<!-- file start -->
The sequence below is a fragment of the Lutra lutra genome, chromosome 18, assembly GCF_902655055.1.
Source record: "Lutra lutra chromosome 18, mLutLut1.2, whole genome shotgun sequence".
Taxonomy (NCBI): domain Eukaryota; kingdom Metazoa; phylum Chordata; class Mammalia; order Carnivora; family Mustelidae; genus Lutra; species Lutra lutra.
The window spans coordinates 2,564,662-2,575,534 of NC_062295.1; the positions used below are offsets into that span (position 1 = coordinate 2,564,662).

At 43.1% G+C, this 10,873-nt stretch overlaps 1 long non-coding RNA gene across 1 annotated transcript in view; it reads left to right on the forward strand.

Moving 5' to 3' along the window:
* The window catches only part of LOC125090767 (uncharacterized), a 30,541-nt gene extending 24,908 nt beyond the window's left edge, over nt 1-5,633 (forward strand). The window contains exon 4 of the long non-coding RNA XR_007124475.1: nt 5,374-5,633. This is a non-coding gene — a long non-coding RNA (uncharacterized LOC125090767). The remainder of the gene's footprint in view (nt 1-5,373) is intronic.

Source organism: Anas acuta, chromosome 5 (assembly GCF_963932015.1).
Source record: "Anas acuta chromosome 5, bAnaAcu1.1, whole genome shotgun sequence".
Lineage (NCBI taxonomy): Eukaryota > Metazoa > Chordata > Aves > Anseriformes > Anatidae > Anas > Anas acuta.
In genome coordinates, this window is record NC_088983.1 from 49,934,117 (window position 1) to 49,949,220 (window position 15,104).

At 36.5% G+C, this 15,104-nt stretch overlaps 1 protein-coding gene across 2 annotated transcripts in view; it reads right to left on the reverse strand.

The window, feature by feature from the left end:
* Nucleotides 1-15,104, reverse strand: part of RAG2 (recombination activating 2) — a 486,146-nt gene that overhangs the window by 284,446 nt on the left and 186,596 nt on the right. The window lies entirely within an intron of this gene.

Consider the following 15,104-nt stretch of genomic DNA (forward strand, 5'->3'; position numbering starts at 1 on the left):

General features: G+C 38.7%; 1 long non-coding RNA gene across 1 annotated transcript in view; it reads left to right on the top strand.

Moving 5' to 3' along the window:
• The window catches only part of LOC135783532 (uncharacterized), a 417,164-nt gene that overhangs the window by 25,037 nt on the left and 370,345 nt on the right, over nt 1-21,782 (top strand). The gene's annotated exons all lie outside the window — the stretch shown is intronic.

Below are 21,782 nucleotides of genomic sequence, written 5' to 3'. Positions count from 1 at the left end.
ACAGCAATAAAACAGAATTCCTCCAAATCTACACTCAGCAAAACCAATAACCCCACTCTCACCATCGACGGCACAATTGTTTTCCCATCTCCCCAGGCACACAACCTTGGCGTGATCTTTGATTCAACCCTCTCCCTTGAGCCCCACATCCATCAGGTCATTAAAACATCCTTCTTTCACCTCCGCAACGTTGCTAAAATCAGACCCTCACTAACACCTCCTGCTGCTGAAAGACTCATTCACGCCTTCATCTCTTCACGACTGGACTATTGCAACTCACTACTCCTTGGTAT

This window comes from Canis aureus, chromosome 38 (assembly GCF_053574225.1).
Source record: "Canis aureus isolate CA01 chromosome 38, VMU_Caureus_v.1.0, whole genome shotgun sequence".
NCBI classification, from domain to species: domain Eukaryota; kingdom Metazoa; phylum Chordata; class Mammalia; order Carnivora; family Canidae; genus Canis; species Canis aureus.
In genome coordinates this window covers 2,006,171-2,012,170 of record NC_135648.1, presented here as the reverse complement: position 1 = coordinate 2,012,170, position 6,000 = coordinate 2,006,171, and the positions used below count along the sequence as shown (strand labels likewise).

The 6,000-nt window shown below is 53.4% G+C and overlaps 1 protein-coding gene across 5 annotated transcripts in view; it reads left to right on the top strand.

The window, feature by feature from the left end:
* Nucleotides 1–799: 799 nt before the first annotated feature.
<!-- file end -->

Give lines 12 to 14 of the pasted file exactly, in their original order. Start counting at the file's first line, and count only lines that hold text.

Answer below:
At 36.5% G+C, this 15,104-nt stretch overlaps 1 protein-coding gene across 2 annotated transcripts in view; it reads right to left on the reverse strand.

The window, feature by feature from the left end:
* Nucleotides 1-15,104, reverse strand: part of RAG2 (recombination activating 2) — a 486,146-nt gene that overhangs the window by 284,446 nt on the left and 186,596 nt on the right. The window lies entirely within an intron of this gene.